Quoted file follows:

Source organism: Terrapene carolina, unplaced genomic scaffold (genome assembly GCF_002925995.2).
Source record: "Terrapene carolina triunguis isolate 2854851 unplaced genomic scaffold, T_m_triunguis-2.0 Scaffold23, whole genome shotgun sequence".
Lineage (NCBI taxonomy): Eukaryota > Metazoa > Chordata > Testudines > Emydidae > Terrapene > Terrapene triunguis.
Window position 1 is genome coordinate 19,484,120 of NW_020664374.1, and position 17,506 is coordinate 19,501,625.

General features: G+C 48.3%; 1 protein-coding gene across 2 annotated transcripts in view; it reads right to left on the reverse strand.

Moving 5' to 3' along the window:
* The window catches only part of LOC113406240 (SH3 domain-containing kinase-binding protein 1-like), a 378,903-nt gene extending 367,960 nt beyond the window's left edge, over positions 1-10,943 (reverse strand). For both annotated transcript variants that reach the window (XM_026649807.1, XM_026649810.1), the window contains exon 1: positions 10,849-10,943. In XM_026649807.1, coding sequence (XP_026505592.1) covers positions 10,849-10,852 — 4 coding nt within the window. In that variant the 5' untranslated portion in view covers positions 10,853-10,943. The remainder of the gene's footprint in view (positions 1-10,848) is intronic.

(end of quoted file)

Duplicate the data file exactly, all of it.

Source organism: Terrapene carolina, unplaced genomic scaffold (genome assembly GCF_002925995.2).
Source record: "Terrapene carolina triunguis isolate 2854851 unplaced genomic scaffold, T_m_triunguis-2.0 Scaffold23, whole genome shotgun sequence".
Lineage (NCBI taxonomy): Eukaryota > Metazoa > Chordata > Testudines > Emydidae > Terrapene > Terrapene triunguis.
Window position 1 is genome coordinate 19,484,120 of NW_020664374.1, and position 17,506 is coordinate 19,501,625.

General features: G+C 48.3%; 1 protein-coding gene across 2 annotated transcripts in view; it reads right to left on the reverse strand.

Moving 5' to 3' along the window:
* The window catches only part of LOC113406240 (SH3 domain-containing kinase-binding protein 1-like), a 378,903-nt gene extending 367,960 nt beyond the window's left edge, over positions 1-10,943 (reverse strand). For both annotated transcript variants that reach the window (XM_026649807.1, XM_026649810.1), the window contains exon 1: positions 10,849-10,943. In XM_026649807.1, coding sequence (XP_026505592.1) covers positions 10,849-10,852 — 4 coding nt within the window. In that variant the 5' untranslated portion in view covers positions 10,853-10,943. The remainder of the gene's footprint in view (positions 1-10,848) is intronic.